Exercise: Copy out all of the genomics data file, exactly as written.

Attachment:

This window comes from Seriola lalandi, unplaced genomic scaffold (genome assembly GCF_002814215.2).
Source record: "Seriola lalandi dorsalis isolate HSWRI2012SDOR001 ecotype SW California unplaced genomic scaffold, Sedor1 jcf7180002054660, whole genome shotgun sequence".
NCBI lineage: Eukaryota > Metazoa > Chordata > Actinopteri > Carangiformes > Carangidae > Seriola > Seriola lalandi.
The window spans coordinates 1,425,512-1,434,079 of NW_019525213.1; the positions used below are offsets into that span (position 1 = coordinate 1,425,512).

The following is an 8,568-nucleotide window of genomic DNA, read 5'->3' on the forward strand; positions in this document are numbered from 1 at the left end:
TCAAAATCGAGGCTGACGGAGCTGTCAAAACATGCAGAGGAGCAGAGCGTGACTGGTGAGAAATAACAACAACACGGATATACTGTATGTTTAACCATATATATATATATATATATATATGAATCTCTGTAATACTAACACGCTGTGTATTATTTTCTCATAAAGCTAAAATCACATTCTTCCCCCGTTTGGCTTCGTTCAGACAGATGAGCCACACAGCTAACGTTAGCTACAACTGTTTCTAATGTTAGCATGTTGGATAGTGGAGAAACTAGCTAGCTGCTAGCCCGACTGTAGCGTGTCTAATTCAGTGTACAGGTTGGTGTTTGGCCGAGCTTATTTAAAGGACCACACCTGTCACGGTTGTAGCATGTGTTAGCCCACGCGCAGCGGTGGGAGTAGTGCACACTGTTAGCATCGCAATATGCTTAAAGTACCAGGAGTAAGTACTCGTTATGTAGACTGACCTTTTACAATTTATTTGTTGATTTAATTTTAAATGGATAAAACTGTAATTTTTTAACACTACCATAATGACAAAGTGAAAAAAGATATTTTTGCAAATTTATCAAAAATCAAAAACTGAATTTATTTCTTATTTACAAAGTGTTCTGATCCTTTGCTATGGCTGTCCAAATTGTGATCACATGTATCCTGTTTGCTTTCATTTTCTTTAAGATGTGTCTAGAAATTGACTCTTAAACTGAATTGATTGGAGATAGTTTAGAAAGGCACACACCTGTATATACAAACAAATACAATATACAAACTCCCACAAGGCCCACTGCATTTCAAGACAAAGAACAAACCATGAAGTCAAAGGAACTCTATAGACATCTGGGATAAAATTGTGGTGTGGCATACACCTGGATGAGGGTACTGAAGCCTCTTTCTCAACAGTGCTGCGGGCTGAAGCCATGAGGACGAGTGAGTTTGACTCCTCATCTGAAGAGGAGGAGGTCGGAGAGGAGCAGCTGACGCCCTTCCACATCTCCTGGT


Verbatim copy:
This window comes from Seriola lalandi, unplaced genomic scaffold (genome assembly GCF_002814215.2).
Source record: "Seriola lalandi dorsalis isolate HSWRI2012SDOR001 ecotype SW California unplaced genomic scaffold, Sedor1 jcf7180002054660, whole genome shotgun sequence".
NCBI lineage: Eukaryota > Metazoa > Chordata > Actinopteri > Carangiformes > Carangidae > Seriola > Seriola lalandi.
The window spans coordinates 1,425,512-1,434,079 of NW_019525213.1; the positions used below are offsets into that span (position 1 = coordinate 1,425,512).

The following is an 8,568-nucleotide window of genomic DNA, read 5'->3' on the forward strand; positions in this document are numbered from 1 at the left end:
TCAAAATCGAGGCTGACGGAGCTGTCAAAACATGCAGAGGAGCAGAGCGTGACTGGTGAGAAATAACAACAACACGGATATACTGTATGTTTAACCATATATATATATATATATATATATGAATCTCTGTAATACTAACACGCTGTGTATTATTTTCTCATAAAGCTAAAATCACATTCTTCCCCCGTTTGGCTTCGTTCAGACAGATGAGCCACACAGCTAACGTTAGCTACAACTGTTTCTAATGTTAGCATGTTGGATAGTGGAGAAACTAGCTAGCTGCTAGCCCGACTGTAGCGTGTCTAATTCAGTGTACAGGTTGGTGTTTGGCCGAGCTTATTTAAAGGACCACACCTGTCACGGTTGTAGCATGTGTTAGCCCACGCGCAGCGGTGGGAGTAGTGCACACTGTTAGCATCGCAATATGCTTAAAGTACCAGGAGTAAGTACTCGTTATGTAGACTGACCTTTTACAATTTATTTGTTGATTTAATTTTAAATGGATAAAACTGTAATTTTTTAACACTACCATAATGACAAAGTGAAAAAAGATATTTTTGCAAATTTATCAAAAATCAAAAACTGAATTTATTTCTTATTTACAAAGTGTTCTGATCCTTTGCTATGGCTGTCCAAATTGTGATCACATGTATCCTGTTTGCTTTCATTTTCTTTAAGATGTGTCTAGAAATTGACTCTTAAACTGAATTGATTGGAGATAGTTTAGAAAGGCACACACCTGTATATACAAACAAATACAATATACAAACTCCCACAAGGCCCACTGCATTTCAAGACAAAGAACAAACCATGAAGTCAAAGGAACTCTATAGACATCTGGGATAAAATTGTGGTGTGGCATACACCTGGATGAGGGTACTGAAGCCTCTTTCTCAACAGTGCTGCGGGCTGAAGCCATGAGGACGAGTGAGTTTGACTCCTCATCTGAAGAGGAGGAGGTCGGAGAGGAGCAGCTGACGCCCTTCCACATCTCCTGGT